This was not the Corrigendum you were looking for
So, we have had yet another couple of weeks with many things happening, so you may enjoy the two core slides from a recent presentation of mine at the NEN MDR conference in the Netherlands.
In addition we had other interesting developments too: more guidance from the MDCG, this time about the scope of device covered by the clinical evaluation consultation procedure (formerly known as scrutiny) and of course a Brexit situation that gets crazier every couple of days it seems.
Implementing the Unvollendete (unfinished) symphony of the MDR is working with (un)known (un)knowns. This will help you get a better overview of the (un)known (un)knowns we are facing at the moment:
If you still don’t feel a sense of urgency, that’s fine. Either you are on collision course with reality or you have your MDR sorted out. In the latter case, high five and kudos to you
So the Corrigendum was published, here for MDR and here for IVDR – for consultation among the member states. These were not the corrigenda many people have been hoping for, as there was not moving with the implementations at all. Happy scrolling, as all the languages have been included in one single document. For people that speak only one language, this is a nice moment to reconsider and marvel at the diversity of languages we have in the EU.
What stood out for me in the MDR corrigendum was:
- animal origin products in article 1 (6)(f) MDR: they are now excluded from the transition provision in article 120 (10) MDR so they cannot be placed on the market anymore after the DoA in member states that allowed them before DoA.
- accessories to Annex XVI non-medical devices are not classified in their own right anymore (see amendment to implementing rule 3.2).
The only real point in the IVDR corrigendum was that it is specified that the QMS assessment under Annex IX (full QMS and assessment of technical documentation) includes class B devices in section 2.3 (“Moreover, in the case of class B and C devices, the quality management system assessment shall be accompanied by the assessment of the technical documentation for devices selected on a representative basis as specified in Section 4.”). Class B devices are now also subject, of course, to notified body surveillance under section 3.5 of Annex IX.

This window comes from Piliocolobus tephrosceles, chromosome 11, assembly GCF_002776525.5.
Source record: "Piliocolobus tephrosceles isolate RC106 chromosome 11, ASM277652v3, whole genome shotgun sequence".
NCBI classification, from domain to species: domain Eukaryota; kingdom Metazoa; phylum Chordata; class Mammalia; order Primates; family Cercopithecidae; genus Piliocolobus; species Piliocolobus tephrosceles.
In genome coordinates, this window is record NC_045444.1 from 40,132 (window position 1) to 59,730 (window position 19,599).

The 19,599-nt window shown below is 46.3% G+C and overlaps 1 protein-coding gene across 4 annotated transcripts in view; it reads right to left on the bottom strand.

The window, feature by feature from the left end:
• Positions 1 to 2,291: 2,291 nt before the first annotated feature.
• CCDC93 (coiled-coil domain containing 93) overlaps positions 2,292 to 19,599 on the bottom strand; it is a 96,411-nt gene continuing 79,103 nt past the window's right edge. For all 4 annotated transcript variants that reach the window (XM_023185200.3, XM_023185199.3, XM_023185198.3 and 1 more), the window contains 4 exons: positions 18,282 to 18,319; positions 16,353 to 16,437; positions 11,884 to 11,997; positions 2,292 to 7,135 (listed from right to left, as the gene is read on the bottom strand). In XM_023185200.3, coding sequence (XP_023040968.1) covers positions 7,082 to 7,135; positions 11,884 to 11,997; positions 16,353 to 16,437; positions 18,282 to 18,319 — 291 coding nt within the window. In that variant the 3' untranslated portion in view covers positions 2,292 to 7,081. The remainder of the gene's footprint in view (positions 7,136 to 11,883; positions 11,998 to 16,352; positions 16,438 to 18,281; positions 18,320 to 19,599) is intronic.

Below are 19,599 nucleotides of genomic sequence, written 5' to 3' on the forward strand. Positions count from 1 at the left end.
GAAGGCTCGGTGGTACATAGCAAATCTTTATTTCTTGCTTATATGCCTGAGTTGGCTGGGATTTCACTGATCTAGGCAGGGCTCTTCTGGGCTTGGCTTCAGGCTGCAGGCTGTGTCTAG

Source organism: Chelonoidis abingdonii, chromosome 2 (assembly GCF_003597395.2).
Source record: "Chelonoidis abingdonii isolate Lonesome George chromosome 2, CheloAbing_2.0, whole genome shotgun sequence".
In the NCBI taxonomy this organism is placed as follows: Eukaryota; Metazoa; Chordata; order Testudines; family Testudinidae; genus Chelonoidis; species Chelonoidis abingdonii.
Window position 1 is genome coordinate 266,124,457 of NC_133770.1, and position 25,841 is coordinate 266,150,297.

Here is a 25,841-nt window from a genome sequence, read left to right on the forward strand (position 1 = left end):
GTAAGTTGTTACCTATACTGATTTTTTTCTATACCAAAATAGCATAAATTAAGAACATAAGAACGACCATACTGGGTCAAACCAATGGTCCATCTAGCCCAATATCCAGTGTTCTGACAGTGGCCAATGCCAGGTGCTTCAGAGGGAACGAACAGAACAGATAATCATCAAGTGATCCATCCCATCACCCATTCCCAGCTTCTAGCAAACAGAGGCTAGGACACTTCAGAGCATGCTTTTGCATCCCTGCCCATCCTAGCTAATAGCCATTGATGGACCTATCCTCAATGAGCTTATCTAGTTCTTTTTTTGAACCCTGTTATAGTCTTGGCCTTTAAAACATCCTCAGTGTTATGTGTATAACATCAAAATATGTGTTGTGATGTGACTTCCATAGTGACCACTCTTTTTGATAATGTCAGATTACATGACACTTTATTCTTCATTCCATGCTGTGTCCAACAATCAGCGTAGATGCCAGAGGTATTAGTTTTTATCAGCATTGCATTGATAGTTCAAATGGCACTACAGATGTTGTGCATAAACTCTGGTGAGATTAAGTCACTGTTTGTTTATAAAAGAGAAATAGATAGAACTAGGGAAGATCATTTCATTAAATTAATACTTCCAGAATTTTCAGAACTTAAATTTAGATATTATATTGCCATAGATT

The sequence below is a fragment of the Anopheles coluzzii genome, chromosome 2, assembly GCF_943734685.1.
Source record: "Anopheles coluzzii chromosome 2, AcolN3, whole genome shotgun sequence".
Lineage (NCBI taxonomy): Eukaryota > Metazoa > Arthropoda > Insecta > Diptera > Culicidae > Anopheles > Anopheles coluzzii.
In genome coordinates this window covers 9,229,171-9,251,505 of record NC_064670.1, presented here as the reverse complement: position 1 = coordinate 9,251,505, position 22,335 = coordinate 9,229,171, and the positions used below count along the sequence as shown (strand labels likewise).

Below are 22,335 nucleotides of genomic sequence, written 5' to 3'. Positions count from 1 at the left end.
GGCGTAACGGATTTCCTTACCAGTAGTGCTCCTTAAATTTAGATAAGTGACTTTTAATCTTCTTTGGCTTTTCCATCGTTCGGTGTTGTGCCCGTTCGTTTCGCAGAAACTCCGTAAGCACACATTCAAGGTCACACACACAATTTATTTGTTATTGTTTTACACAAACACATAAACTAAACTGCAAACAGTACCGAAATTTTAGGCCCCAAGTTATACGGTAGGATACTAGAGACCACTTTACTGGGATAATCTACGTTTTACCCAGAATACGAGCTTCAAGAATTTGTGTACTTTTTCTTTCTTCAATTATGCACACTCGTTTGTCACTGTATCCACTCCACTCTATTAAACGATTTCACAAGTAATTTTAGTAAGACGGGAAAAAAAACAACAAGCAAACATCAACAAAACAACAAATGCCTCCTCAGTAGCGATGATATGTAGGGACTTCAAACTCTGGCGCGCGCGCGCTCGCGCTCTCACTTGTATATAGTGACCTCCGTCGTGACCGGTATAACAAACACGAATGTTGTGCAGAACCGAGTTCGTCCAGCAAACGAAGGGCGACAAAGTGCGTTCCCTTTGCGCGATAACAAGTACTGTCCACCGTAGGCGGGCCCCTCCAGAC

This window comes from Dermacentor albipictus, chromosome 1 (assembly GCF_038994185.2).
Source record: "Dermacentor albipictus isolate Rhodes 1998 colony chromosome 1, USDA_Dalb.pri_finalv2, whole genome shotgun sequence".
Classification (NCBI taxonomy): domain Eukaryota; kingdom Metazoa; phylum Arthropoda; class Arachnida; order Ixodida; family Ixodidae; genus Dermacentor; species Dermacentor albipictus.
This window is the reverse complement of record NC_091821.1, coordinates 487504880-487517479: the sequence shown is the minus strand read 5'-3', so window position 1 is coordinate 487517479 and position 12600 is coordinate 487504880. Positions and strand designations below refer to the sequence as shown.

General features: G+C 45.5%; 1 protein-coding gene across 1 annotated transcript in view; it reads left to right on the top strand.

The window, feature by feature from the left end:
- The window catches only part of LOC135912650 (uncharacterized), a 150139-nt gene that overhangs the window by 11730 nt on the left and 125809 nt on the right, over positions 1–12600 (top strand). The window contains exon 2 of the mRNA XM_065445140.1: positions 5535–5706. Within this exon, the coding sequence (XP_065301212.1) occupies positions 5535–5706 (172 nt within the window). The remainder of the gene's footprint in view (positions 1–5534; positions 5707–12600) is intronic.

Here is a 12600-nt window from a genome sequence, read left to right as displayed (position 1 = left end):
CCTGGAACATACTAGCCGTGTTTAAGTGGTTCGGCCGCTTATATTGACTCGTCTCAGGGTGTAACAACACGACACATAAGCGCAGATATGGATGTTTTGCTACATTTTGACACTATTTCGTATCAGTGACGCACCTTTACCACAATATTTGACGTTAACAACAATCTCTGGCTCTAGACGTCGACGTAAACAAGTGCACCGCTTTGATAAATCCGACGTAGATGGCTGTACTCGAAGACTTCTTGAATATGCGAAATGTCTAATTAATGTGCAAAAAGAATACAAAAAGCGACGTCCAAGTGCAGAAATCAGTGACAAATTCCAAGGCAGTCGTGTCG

Scrutiny scope guidance
More guidance was published: the MDCG published guidance on the clinical evaluation consultation procedure, the procedure formerly known as scrutiny, which interprets the three criteria that exempt devices from the pre-market clinical evaluation consultation procedure with the involvement of expert panels. The notice clarifies whether also devices already marketed under the (AI)MDD are exempt from scrutiny, which was a major point of concern with the expert panels not being up yet and notified bodies not accepting applications for MDR conformity assessment. This has now been clarified as that “the expression “device already marketed” cannot be intended to refer to a device already marketed uniquely under the new Regulation”. In other words, scrutiny is only for devices that are new at the time of the conformity assessment application for the MDR. That is for the better indeed, because otherwise the MDCG would have been completely clogged with the applications for existing devices, causing an enormous bottleneck.
Brexit and national exemption measures in EU27
No news article these days is complete without a Brexit reference. While the UK contorts itself inside out in an attempt to wiggle itself out of the corner it painted itself into with not wanting a hard Brexit but not the deal that it negotiated with the EU either (yes, that is as incredulous as it sounds), the UK managed to get two weeks of delay to man up and face the music of the inevitable corner it painted itself into. In the mean time the UK politicians seem more interested in jockeying for each other’s positions rather than extracting the country from the brink of cliff edge Brexit.
Since all the real Brexit remediation needs to happen at national level, I would like to take you through the way my country, the Netherlands, did this. We are blessed (and this is not meant sarcastically) with competent people in the Ministry of Health and sufficient capacity at the competent authority the Healthcare Inspectorate. The Netherlands will set up a procedure to deal with the situation of companies that are in the process of transferring away from a UK notified body at the moment of a hard Brexit.
Although they do not posses the EU27 notified body certificate yet manufacturers can qualify for a six month exemption allowing them to sell devices in the Netherlands provided that they can demonstrate that there are no or insufficient alternatives for their product in the EU and there is a risk to the ensured continuity of healthcare in the Netherlands. And there are other formalities and requirements, such as that the manufacturer needs to prove that a transfer to an EU27 notified body was underway at the moment of the Brexit.
This means that the exemption is only available for manufacturers with indispensable devices that meet the other requirements as well. The rest has a big problem. I would assume that other EU member states are setting up or have set up similar procedures, but that may not necessarily be the case. Also, note that this is not an EU procedure, neither in the Netherlands nor anywhere else. This means that even in the lucky situation that you would qualify for an exemption in the Netherlands, you have to string your exemptions together on a per-member state basis using procedures that are not necessarily the same everywhere and may not lead to the same result everywhere.